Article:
I tried to love the movement. Since I wrote about OWS last, I’ve been attending OWS meetings and marches. I reached out to OWS about this action. I tried so hard to understand the movement, to check my own biases and question any negative feelings I had towards it, to engage with it as much as time would allow. I had so many conversations with people in OWS spaces, which usually just left me feeling perplexed, as the basic factors involved in social and economic inequity always seemed to be news to the people I was speaking to or a curious piece of trivia to be quickly passed over, and people would instead start talking to me about things like herbal medicine as if I had any fucking clue, or would say really ignorant things that would leave me feeling attacked.
I deal with ignorant bigots every day and am willing to do so as part of my own commitment to my work, but when bigots come posing as allies and then very dramatically play the martyr when we call out their bullshit, it really derails our ability to do our work.
I now realize that my time cannot be wasted trying to work in spaces that are paralyzed by ignorance. I will continue to engage in my activism using my experiences and empathy to guide the way I choose to live and work. But I’ll choose to do it in spaces where bigotry, drama, and ignorance do not masquerade as the thing I love. And I’ll choose to work with people who join community actions to respect and support those communities, not to objectify and use them as ornaments for their movement bereft of genuine compassion and understanding.
Besides the oppression brought by some OWS protesters, the march and vigil were beautiful. Over 400 people came out, and the interactions were passionate and heartfelt. I am proud to be an Asian American and glad to be involved in the struggle for a military and a world that does not ruthlessly exclude and exterminate those who are different in any way. I feel blessed to have a fierce mentor who, during the meeting with the Pentagon, told the Assistant Secretary of the Army to sit back down when he tried to leave their meeting early, and he actually listened. I think that our capacity for resistance is growing and we are finally feeling empowered and entitled in this country. We have taken far too much shit, and we are unapologetically asking to be seen as fully human. I am excited for the future of our communities and look forward to growing with each other and our true allies, and despite the importance of building relationships with the more enfranchised, we should never have to tolerate that kind of oppression, least of all in the spaces where we are trying to fight it.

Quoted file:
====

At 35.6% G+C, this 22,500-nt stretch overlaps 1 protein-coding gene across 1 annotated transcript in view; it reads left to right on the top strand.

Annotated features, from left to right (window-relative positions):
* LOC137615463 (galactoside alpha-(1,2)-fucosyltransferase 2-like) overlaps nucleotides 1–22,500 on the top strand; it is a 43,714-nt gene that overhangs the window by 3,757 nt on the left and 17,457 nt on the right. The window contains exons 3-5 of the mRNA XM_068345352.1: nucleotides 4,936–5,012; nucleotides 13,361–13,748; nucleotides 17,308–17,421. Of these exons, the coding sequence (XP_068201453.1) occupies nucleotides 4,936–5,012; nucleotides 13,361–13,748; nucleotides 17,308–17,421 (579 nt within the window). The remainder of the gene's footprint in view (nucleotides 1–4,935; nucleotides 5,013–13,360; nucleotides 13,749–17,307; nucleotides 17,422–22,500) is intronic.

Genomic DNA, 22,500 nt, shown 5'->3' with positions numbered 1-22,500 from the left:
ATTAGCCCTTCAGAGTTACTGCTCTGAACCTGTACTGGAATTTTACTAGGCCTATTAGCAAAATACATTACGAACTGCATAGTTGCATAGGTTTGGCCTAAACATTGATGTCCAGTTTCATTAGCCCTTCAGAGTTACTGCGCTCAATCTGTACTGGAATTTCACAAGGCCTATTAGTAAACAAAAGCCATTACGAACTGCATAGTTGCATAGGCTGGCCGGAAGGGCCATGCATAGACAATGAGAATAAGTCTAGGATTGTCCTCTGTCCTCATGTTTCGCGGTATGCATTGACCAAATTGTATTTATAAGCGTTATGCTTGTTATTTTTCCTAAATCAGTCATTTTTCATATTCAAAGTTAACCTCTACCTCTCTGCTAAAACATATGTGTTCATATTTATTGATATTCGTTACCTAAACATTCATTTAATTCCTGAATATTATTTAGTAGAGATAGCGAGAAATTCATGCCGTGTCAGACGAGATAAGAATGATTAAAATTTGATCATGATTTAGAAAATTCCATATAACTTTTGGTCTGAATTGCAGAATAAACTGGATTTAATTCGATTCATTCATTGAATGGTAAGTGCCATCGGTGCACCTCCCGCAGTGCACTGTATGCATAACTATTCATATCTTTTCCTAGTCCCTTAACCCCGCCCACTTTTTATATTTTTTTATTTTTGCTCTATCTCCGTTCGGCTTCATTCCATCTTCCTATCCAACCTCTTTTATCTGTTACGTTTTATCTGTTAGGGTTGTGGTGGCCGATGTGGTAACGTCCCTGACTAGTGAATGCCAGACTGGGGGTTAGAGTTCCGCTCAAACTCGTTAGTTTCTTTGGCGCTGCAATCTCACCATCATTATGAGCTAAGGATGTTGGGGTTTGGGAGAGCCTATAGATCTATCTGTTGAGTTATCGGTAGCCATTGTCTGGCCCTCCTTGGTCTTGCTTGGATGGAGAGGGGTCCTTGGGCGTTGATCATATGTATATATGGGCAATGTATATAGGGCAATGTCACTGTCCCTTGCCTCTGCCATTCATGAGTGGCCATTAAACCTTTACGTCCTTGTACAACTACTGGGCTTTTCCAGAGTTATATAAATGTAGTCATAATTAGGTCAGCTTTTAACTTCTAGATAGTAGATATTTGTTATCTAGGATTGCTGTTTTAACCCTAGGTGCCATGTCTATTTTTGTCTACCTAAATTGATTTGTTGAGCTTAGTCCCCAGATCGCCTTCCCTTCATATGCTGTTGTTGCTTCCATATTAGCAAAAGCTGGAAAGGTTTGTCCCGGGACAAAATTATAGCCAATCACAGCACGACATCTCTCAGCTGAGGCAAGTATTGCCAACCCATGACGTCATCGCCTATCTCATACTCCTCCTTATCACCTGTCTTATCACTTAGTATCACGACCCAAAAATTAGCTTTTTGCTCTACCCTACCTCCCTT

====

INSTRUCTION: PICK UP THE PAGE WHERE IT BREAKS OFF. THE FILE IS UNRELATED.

Photos courtesy of Kwong Eng
Click here for coverage about the march and vigil.
Editor’s Note: Shortly after this one, Esther wrote a second piece. She wanted to center Danny Chen and the struggle for justice and not OWS. Also, in the time between the articles, eight soliders were charged in the death of Danny Chen, meaning that some progress was made. Click here to read “Private Danny Chen and threats to justice everywhere.” Next time the Chen case surfaces up in the news cycle, we’ll post the full piece here. – LDP